Ops (Duty Post)

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The Operations Duty Post has the primary responsibility of ensuring that ship functions are coordinated in such a way that mission goals are not jeopardized. Many shipboard operations involve scheduling resources or hardware (such as the use of non-emergency sensors) that affect a number of departments. In many such cases, it is common for various operations to present conflicting requirements. They must prioritize resource allocations (including physical resources like phasers, technical resources like energy, and personnel resources like Away Teams) so that the most critical activities can have every chance of success. Having a crew member in this decision-making loop is or crucial importance because of the wide range of unpredictable situations with which a starship must deal.

Personnel in this role are called the "Operations Manager," "Ops Officer," or "Chief of Operations." Typically, Ops is manned by a member of the command staff of a starship, regardless of seniority. On the USS Enterprise-D, Ops Manager Data (who doubled as second officer) was the most senior member of the ship's staff save the captain and XO, but on USS Voyager, Ops Manager Harry Kim was the most junior bridge officer. As analytical operations relied upon knowledge of science and engineering disciplines, operations managers sometimes performed the additional duties of a science officer, as exemplified by both Lieutenant Commander Data and Ensign Harry Kim. On space stations, the chief of operations usually commands the maintenance and engineering staff, since stations do not require the large number of propulsion engineers typically found working under the command of a chief engineer on a starship. Chief of Operations Miles O'Brien was a senior chief petty officer who filled this billet on Deep Space 9.

A StarFleet-configured Operations station presents the Operations Manager with a continually updated list of current major shipboard activities. This list permits Ops to set priorities and allocate resources among current operations. This is especially critical in cases where two or more requests require the use of the same equipment, entail mutually exclusive mission profiles, or involve some unusual safety or tactical considerations.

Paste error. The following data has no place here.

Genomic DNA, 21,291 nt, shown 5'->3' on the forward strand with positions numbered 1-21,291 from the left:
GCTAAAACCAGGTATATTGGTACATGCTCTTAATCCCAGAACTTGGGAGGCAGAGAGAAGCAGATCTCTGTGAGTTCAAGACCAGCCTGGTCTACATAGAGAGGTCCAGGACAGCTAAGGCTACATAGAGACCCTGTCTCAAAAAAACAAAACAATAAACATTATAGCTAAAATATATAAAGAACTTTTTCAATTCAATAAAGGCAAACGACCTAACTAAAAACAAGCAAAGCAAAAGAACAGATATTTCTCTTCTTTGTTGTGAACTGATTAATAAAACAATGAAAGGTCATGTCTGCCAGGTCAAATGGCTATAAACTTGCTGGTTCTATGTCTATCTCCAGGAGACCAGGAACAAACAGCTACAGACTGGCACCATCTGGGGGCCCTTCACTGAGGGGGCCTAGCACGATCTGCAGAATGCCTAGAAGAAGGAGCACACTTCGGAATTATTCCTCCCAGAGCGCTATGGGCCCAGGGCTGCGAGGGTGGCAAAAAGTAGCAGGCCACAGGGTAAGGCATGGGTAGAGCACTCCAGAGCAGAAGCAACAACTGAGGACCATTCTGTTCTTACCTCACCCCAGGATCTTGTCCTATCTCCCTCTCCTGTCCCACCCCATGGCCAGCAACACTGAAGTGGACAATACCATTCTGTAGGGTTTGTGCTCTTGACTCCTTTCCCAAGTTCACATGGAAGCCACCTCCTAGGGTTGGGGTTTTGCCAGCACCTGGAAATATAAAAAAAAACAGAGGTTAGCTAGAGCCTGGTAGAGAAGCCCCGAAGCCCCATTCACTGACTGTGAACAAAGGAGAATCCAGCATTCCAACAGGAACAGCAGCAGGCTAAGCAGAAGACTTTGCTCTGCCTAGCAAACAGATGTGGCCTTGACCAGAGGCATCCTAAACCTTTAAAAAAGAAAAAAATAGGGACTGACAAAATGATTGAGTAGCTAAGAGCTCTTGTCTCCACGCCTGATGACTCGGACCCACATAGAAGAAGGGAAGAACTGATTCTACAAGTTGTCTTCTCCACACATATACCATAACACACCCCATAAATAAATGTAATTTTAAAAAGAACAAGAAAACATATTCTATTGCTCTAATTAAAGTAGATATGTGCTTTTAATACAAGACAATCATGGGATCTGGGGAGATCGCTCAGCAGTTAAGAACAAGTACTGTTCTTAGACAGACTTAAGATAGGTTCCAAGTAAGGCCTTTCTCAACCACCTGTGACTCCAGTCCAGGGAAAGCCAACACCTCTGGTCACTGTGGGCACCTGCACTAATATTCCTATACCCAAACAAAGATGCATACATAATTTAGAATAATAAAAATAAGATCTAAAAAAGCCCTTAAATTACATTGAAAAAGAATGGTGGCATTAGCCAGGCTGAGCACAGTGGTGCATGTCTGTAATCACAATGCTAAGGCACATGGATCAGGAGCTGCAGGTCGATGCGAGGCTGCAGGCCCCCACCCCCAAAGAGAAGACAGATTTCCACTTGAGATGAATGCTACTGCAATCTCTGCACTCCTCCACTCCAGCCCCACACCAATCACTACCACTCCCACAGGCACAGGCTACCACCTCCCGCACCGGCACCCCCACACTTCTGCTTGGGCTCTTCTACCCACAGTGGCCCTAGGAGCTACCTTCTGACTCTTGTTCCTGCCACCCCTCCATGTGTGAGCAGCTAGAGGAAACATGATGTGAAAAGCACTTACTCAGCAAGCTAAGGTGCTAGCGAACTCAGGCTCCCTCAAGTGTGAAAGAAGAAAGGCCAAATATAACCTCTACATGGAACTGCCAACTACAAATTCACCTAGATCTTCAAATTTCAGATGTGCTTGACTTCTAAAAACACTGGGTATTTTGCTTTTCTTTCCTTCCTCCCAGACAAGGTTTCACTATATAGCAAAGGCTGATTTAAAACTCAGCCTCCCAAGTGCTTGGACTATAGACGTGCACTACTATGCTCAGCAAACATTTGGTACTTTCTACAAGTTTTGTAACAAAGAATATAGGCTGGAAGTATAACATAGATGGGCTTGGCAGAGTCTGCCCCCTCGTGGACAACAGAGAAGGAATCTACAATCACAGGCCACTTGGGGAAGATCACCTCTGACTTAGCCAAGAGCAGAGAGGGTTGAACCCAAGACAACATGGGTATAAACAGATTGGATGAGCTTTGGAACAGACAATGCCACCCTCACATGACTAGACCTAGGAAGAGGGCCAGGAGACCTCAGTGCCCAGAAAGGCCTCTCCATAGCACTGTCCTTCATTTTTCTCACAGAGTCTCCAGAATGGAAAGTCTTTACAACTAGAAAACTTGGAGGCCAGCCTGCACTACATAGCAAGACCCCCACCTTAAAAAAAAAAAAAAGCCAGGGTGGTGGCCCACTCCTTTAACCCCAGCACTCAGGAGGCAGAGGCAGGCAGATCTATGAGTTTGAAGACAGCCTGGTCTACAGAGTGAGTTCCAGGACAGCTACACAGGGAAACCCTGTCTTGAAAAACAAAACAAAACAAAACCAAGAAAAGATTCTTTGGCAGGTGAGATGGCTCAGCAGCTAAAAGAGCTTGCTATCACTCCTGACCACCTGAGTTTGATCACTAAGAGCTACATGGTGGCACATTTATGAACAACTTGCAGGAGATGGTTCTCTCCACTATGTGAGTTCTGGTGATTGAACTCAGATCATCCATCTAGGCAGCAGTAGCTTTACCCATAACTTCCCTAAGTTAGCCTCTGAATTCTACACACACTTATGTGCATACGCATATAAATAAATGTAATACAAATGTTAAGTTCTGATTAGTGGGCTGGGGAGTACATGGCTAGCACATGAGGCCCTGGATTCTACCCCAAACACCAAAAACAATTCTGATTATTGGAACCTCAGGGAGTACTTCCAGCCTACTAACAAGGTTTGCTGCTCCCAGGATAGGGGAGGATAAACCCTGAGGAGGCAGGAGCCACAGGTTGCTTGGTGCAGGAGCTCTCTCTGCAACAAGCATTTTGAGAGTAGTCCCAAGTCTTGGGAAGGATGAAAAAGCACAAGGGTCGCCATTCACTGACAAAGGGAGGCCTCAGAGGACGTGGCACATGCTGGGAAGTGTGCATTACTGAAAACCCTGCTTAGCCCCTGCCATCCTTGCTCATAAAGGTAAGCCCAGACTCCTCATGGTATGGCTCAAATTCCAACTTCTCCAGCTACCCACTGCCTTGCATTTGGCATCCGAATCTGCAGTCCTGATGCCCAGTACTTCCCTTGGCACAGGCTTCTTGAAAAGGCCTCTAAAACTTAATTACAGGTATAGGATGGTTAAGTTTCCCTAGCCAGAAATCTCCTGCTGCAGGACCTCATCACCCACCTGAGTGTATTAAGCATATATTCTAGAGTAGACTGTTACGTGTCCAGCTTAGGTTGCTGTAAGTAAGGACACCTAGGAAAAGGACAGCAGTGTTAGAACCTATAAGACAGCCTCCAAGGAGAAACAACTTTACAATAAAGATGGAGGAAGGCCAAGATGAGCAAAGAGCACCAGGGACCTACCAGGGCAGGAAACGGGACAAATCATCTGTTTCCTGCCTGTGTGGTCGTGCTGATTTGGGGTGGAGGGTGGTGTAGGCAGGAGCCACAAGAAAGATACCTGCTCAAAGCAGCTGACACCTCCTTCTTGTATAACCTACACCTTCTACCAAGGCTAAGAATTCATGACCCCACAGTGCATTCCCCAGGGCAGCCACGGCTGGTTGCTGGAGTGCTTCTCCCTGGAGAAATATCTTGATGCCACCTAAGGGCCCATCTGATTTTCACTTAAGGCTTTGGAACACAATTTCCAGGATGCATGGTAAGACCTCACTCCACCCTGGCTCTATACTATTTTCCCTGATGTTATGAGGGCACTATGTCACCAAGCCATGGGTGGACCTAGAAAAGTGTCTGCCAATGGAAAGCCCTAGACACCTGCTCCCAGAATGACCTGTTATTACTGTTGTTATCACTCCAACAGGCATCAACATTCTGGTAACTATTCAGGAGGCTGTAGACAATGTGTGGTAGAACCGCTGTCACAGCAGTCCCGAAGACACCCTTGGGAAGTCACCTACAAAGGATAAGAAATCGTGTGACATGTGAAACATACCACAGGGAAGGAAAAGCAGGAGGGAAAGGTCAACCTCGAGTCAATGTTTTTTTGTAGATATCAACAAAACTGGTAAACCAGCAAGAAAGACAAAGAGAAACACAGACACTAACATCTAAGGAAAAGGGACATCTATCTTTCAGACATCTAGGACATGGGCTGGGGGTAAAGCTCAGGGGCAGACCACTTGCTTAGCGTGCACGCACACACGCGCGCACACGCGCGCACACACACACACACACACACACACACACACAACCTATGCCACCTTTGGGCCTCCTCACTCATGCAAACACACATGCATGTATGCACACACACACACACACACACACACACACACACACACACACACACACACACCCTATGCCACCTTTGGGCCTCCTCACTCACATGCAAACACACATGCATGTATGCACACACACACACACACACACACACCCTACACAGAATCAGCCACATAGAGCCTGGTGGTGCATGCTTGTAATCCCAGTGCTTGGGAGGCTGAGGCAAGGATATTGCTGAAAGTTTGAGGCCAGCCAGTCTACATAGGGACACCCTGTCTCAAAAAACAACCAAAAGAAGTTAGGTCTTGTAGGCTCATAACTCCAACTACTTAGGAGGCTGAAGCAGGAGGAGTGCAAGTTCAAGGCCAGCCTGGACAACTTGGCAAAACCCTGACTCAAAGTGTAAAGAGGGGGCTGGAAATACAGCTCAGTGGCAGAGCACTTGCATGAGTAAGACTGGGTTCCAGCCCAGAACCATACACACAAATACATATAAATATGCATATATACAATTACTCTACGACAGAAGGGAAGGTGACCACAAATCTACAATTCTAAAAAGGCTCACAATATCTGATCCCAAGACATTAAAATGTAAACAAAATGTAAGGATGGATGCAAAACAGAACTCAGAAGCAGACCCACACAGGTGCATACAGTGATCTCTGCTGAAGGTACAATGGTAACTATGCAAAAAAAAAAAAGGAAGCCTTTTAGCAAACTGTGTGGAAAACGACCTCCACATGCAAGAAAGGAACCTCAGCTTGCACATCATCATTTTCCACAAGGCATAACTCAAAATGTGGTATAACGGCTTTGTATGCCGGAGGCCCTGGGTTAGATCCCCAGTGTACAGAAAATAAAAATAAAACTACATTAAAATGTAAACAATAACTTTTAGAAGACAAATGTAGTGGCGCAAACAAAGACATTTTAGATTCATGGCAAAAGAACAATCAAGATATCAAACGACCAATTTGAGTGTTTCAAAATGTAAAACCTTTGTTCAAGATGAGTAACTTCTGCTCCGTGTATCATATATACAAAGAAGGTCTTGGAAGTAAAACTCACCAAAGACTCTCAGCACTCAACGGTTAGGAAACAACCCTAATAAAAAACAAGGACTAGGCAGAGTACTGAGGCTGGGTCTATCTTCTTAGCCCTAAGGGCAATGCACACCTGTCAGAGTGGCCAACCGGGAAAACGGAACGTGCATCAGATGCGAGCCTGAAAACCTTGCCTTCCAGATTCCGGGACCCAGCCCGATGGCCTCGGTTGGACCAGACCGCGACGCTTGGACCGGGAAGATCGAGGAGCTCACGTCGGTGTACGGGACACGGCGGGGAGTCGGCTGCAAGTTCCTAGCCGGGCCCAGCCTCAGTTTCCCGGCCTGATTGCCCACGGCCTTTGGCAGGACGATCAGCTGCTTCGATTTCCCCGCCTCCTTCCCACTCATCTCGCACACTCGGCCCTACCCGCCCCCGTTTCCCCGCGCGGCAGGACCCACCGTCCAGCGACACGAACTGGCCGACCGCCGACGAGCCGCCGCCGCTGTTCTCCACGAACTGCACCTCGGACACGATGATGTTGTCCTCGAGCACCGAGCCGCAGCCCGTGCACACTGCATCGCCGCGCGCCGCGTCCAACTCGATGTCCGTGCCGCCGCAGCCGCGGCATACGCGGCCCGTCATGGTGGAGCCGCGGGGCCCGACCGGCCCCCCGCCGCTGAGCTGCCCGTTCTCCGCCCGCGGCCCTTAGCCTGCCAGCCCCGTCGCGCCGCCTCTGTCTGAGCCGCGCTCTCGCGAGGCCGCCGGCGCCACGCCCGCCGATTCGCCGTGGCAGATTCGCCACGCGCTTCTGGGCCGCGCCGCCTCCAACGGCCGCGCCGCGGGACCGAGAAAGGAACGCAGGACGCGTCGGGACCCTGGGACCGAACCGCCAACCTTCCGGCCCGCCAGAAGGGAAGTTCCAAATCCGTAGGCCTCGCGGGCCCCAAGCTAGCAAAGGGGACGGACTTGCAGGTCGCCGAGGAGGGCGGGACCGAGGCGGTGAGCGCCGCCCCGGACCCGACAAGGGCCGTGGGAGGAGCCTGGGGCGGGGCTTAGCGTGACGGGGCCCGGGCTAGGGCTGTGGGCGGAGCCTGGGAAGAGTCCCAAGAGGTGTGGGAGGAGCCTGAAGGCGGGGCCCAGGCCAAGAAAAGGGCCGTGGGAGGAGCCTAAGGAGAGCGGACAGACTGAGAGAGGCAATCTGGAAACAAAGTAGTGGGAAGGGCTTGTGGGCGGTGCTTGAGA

An example might be a situation where the Stellar Physics department is conducting an experiment using the lateral sensor array to study a nearby binary star. Simultaneously, part of the same array is being time-shared with a long-range cometary population survey. A request from the bridge for a priority scan of a planetary system might jeopardize both studies unless Ops authorizes a minor change in attitude, permitting the Stellar Physics observations to use the upper sensor array. Alternately, Ops may weigh the option of placing one of the ongoing studies on a lower priority to provide the bridge with immediate use of the lateral array.

Priority and Resource Allocation


Most routine scheduling and resource allocation is done automatically by the Ops program. This frees the Operations Manager from routine activity, leaving him/her able to concentrate on decisions beyond the scope of the artificial intelligence software. The level of these decision filter programs can be set by the Operations Manager, and also varies with the current Alert status of the ship.

In cases where priorities are ambiguous or where specific Ops approval is required, the panels will display a menu of the most probable options for action. In virtually all cases, the Operations Manager also has the ability to input choices beyond those presented by the action menus. This is important because it is impossible for mission planners to anticipate every possible situation. Action menus may be displayed for any current activity (even those which would normally be handled automatically) upon keyboard request from Ops.